Few groups are as precise and detailed oriented as Payroll. That’s what makes them perfect for the job, right? But they’re not infallible.
Mistakes do happen. And when those mistakes involve overpayments, they bring an avalanche of headaches with them.
After all, people’s paychecks are as sensitive a subject as you get. And telling employees your company paid them too much and now have to correct that will never be well received.
Fortunately, many of the mistakes that result in overpayments can be prevented (or at least minimized).
Take a look at the three most common scenarios that result in a Payroll overpayment, according to research by The Hackett Group and the American Payroll Association, as well as your best defenses:
Reason No. 1: Payroll receives termination paperwork too late
This is by far the biggest issue plaguing your peers – 58% of companies say this results in problems for them. A supervisor decides it’s time to part ways with a particular staffer, but that information doesn’t get to Finance before payroll runs its next cycle.
Reason No. 2: Payroll isn’t told about leaves of absence
More than one in four (26%) companies says this causes them to make an overpayment through Payroll. Whether someone’s taking leave under the Family and Medical Leave Act (FMLA) or is placed on furlough, if Finance doesn’t get told in time, your company will cut a check it shouldn’t.
Reason No. 3: The incorrect pay rate is used
This problem may be somewhat less common (18% of companies cite it as an issue), but it’s no less expensive a mistake when it happens. In the past few years, as many companies have tightened up, pay cuts have become more commonplace. Except that your company isn’t going to realize the savings if Payroll keeps paying folks at the old rate.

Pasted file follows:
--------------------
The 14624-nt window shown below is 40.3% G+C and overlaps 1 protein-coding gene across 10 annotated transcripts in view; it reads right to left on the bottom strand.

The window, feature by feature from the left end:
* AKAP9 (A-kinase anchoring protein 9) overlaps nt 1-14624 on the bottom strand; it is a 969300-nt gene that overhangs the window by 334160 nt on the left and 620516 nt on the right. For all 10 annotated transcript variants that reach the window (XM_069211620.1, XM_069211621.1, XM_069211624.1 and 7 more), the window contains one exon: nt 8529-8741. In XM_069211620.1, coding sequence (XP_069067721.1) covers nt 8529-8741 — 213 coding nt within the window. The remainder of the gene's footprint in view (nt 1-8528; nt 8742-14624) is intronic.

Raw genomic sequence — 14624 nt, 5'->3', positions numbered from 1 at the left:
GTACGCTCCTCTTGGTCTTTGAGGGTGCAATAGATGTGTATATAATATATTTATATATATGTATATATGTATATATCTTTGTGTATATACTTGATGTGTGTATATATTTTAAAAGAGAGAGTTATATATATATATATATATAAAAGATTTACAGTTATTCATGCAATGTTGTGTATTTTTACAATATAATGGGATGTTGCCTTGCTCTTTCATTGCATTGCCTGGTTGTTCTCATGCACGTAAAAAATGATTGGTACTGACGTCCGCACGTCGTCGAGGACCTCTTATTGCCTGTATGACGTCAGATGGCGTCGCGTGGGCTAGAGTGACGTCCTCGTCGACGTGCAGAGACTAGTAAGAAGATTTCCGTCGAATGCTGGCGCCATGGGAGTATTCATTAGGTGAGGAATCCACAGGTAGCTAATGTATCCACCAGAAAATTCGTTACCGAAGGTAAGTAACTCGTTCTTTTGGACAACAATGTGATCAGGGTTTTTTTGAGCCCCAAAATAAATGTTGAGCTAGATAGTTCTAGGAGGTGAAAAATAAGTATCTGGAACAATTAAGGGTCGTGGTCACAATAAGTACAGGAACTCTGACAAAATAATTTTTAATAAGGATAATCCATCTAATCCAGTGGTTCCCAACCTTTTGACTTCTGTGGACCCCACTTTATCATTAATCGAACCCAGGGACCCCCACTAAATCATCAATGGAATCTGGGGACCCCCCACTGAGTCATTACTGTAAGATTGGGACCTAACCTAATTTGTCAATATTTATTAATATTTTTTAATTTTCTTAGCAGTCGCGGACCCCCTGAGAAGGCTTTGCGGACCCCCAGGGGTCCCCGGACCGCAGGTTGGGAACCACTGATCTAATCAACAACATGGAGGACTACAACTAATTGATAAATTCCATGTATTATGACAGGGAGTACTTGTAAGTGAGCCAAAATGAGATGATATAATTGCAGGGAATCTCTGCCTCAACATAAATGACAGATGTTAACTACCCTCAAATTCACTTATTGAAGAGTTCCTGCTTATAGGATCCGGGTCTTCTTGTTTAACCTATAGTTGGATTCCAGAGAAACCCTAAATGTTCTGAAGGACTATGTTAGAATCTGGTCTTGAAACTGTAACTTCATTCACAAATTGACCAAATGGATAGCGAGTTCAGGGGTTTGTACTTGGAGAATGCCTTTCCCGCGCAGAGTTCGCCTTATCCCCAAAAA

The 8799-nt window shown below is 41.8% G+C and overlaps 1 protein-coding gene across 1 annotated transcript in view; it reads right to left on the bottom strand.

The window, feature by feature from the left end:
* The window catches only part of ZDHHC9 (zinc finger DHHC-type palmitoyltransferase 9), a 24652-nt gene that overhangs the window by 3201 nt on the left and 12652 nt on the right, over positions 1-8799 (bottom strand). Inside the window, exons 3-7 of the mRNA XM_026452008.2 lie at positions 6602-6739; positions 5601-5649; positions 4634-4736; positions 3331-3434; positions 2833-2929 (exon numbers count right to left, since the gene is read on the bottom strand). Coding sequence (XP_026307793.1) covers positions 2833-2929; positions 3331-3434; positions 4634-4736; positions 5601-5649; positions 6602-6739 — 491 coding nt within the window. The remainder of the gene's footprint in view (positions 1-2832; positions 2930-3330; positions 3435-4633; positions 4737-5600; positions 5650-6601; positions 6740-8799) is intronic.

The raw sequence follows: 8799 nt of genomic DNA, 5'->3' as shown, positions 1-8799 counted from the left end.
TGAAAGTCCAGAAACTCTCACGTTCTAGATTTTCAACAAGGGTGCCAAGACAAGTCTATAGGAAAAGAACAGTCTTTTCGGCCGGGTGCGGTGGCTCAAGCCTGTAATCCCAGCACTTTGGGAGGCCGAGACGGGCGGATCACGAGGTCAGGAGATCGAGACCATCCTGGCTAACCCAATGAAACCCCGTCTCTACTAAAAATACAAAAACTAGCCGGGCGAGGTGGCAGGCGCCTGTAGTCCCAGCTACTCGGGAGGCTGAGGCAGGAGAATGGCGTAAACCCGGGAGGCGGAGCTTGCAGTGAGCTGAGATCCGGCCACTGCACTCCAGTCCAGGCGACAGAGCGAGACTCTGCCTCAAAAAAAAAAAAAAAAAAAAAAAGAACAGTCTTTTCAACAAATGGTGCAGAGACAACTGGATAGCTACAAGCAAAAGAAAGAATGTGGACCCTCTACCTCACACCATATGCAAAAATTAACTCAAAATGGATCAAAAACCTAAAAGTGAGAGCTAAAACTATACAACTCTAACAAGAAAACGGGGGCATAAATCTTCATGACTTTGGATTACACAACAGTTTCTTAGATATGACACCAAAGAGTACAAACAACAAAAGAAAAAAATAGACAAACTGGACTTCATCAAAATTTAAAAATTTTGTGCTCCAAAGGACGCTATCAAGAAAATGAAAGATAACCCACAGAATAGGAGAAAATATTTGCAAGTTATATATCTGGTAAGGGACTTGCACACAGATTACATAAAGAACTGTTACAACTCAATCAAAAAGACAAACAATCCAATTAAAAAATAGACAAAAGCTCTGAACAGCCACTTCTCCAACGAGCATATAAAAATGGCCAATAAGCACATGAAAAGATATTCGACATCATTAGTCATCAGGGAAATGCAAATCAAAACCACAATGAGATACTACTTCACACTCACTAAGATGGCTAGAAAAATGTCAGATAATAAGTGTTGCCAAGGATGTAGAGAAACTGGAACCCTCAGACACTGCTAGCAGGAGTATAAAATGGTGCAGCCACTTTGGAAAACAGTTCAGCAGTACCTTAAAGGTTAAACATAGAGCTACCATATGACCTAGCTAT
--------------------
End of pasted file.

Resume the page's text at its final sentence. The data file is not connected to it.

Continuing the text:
What do all three of these problems have in common? Payroll gets caught short because of a lack of communication with other departments within the organization.
Yes, you can continue to hound department heads to give you that info, but it may not change much.
There are a few other options, depending on how elaborate you want to get:
- Consider having Payroll send an email just before processing payroll for the period, asking whether there were any changes that impact the checks. And be specific: List all of the types of events that could lead to an overpayment, starting with the three above.
- Lean on more self service options. By having an automated system where supervisors can input themselves when these type of occurrences take place, your chance of an overpayment drops dramatically.
Either way, Finance won’t be the last to know.
Do you have any other strategies for keeping Payroll in the loop to prevent overpayments? Share them here.